Filled with dread about how to cope with family visits? Find ten tips on how to make it more harmonious over the festive period.
Recounting tales of seasonal squabbles to your friends after the event may bring much hilarity but its not so much fun at the time. Many families sail through Christmas smoothly but for more than a quarter, it can be a snowy mountain to climb.
So, what goes wrong? It may be different sides of the family coming together, all with a different idea of what Christmas ‘should’ be. Or possibly the long-buried habits, actions and alliances that are bubbling to the surface again after few glasses of fizz.
Its difficult not to feel like you should create the perfect magazine Christmas. That might also be what you want. However, wherever there is a ‘should’ or a ‘must’ be careful to consider if this is what you really want or what someone else wants.
If you are visiting someone else’s house, you have to accept that it can’t be your Christmas, which is the same when they come to yours. Embrace other’s habits and ways of doing things, you might even find that it is better than your way!
Ten tips to create a happier Christmas
1. Have a plan and share it. If everyone knows what is happening beforehand they may come better prepared. Or they can vent their frustration before the big day!
2. Take the stress out of the Christmas dinner. Think about shortcuts and paring the meal back. How many sides do you really need? You could think about cooking the turkey in advance or making gravy the day before.
3. Delegate. Give jobs to people, including children. Ask someone to bring the puddings or for people with dietary requirements to bring their own. Its OK to ask for help.
4. Some relationships may be particularly fragile to negotiate during Christmas and these interactions may carry the same hallmarks of when you were young. The best approach is to try to be aware of what is happening, why you are reacting the way you are and lift yourself out of it. Reverting to historic or negative behaviours can create a destructive cycle and if you can see it, you can break the cycle. Busy yourself with something else, bring another neutral person in or change the subject.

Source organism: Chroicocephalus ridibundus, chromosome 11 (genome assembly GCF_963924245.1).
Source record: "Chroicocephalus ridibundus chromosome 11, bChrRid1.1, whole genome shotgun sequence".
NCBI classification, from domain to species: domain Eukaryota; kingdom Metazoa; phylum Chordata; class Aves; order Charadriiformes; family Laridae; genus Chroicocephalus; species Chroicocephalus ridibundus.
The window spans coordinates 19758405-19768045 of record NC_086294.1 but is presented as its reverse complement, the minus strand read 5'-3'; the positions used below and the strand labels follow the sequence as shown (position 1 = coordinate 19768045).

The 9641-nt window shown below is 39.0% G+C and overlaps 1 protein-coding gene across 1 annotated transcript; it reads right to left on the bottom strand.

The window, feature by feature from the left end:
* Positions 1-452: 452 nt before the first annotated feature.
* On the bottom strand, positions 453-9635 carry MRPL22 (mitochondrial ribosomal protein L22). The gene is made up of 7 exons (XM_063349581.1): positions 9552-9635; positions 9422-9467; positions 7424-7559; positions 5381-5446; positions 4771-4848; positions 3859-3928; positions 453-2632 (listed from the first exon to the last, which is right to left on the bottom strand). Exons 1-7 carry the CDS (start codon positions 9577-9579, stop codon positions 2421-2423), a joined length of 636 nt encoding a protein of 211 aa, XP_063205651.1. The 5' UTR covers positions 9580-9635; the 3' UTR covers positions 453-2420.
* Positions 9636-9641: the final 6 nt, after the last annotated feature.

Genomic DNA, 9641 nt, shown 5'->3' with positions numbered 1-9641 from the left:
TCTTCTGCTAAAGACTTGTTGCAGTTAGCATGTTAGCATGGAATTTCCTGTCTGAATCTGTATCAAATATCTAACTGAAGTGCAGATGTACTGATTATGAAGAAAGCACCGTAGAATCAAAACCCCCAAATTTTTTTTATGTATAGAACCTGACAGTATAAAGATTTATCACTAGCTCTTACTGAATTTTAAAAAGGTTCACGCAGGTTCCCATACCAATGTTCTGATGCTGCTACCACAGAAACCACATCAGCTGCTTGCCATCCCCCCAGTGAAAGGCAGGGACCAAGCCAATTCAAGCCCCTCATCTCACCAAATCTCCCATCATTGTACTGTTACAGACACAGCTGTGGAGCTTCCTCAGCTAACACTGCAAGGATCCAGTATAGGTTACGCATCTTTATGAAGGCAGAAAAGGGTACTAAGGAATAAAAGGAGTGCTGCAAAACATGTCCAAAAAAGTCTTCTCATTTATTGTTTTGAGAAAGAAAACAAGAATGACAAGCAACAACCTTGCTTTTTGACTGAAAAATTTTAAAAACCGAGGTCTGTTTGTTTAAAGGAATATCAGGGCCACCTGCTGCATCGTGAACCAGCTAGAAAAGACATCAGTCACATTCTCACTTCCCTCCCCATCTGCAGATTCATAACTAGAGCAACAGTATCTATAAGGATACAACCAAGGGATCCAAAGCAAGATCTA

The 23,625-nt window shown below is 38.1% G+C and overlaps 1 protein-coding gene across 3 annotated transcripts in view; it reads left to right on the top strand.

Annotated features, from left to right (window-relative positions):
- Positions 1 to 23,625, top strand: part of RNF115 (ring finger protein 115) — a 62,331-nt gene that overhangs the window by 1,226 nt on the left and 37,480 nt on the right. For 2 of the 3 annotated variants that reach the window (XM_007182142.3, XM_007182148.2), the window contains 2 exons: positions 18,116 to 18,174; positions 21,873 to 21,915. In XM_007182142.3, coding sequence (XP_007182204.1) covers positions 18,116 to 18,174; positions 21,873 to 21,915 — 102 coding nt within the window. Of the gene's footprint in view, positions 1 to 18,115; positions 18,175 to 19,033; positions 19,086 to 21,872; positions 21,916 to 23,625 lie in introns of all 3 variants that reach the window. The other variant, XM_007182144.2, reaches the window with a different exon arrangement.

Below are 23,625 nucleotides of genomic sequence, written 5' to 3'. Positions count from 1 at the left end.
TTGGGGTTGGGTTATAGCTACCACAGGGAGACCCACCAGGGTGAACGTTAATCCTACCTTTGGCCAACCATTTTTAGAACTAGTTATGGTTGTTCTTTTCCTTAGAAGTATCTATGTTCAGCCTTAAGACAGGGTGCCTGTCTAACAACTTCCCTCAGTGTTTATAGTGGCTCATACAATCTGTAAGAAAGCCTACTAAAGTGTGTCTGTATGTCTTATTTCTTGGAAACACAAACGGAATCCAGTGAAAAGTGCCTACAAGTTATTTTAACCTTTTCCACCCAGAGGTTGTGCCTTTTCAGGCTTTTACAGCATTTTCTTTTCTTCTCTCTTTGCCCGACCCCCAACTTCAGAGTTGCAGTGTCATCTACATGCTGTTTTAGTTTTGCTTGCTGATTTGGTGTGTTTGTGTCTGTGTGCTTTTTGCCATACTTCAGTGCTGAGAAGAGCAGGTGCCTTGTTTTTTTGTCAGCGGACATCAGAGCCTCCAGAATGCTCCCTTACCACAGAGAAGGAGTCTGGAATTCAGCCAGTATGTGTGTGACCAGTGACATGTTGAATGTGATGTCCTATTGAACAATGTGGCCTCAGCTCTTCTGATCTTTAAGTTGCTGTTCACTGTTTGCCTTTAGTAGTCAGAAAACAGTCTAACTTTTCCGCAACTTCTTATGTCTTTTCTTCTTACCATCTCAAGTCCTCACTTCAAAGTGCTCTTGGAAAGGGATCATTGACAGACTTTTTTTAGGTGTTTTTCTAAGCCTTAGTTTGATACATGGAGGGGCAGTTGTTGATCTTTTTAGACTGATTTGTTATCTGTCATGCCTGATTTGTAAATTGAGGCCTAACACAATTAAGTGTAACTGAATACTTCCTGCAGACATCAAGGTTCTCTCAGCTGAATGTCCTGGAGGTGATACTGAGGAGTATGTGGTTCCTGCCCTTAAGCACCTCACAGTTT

5. It may sound counter-productive but try to see a bit more of your family on the run up to Christmas Day. It allows time to get used to each other and get rid of any frustrations that may come out at Christmas. The once-a-year gathering can be intense and may be improved with more frequent contact.
7. Try not to get caught up with other people’s baggage. Every person brings into the room their experiences, needs and concerns, often out of awareness. It might feel like they are making pointed remarks or having a go but it might just be coming from their insecurities or needs. Try to recognise this and don’t take it personally.
Find time to think about each person before they come and look at Christmas from their perspective. Are they sad / disappointed / angry / stressed for some reason? How can you support their needs rather than reacting to them? We forgive children for getting overwhelmed at Christmas so try extending this to others. Others may be happy, supportive and fun...the perfect guest!
8. If it still feels like its all too much find some space, and take a moment to close your eyes and breathe. Make the most of it as someone will be looking for you before long! Try and be forgiving and gracious. You will feel better about the day if you can.
9. Have fun. Who is the person you can share the joke with when family are being predictable tricky? Find them and have fun with them.
10. Its not the end of the world if you opt out of the big Christmas or shake up the routine by eating out. Having a family ‘Christmas’ meet up before or after the big day avoids some of the stress points and may make for a more harmonious day.
Enjoy! Its your big day too and it only comes once a year.